Lacking adequate structures to deal with the country’s waste, Cambodia leaves its growing problem to edjais, a local term for the informal waste pickers that wander the streets with hand carts looking for something valuable to collect off the street and sell. It’s estimated that 3,000 tonnes of waste (600 of them plastic) are produced per day just in the capital Phnom Penh, so there’s plenty to be selected, hand-picked and sold for further processing downstream in the recycling trail.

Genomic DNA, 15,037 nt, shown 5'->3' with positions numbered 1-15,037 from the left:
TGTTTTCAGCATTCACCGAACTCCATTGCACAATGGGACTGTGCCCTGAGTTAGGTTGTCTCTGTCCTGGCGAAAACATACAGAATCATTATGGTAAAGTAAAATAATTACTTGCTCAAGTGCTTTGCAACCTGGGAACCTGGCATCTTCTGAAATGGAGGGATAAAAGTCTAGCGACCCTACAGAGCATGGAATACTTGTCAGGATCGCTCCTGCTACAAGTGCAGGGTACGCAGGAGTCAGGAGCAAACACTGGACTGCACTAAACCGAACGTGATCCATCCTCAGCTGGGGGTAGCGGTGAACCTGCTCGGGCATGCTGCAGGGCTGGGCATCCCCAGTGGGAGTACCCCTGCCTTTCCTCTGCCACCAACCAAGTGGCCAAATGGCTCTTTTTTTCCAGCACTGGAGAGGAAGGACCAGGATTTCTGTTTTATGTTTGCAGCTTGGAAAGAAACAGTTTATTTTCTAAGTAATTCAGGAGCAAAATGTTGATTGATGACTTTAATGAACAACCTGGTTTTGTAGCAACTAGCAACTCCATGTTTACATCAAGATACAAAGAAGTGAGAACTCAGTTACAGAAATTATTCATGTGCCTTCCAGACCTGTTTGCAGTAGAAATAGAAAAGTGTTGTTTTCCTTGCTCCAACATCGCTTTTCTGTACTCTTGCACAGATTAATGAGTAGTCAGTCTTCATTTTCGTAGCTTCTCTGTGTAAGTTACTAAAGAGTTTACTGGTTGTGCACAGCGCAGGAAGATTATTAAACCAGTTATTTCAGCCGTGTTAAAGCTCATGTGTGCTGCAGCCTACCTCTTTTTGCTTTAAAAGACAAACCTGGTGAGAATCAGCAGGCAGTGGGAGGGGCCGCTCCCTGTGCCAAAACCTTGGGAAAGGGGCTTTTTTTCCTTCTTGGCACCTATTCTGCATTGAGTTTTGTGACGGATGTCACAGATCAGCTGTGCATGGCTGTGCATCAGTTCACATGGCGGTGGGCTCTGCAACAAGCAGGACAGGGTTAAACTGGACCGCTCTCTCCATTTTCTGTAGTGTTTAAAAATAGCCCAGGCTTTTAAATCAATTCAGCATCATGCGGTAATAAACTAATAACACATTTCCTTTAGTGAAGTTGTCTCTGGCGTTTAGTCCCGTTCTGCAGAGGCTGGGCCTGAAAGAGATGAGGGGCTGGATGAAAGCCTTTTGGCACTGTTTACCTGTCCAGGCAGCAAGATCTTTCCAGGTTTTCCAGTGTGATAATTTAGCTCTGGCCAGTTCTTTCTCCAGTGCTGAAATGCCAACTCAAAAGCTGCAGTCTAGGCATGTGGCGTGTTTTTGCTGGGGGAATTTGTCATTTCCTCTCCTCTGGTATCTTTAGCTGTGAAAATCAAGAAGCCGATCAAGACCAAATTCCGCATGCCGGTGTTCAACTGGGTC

Unfortunately, not all trash is created equal. Plastic bags, for instance, aren’t worth the trouble for edjais due to the low price they can get in the market.
The problem can be measured and counted: some 10 million bags are used daily in Phnom Penh; 48% of plastics are burned or thrown into rivers or the ocean; and 80% of coastal debris is plastic waste.
Log in or
Join New Naratif as a member to continue reading
We are independent, ad-free and pro-democracy. Our operations are member-funded. Membership starts from just US$5/month! Alternatively, write to firstname.lastname@example.org to request a free sponsored membership. As a member, you are supporting fair payment of freelancers, and a movement for democracy and transnational community building in Southeast Asia.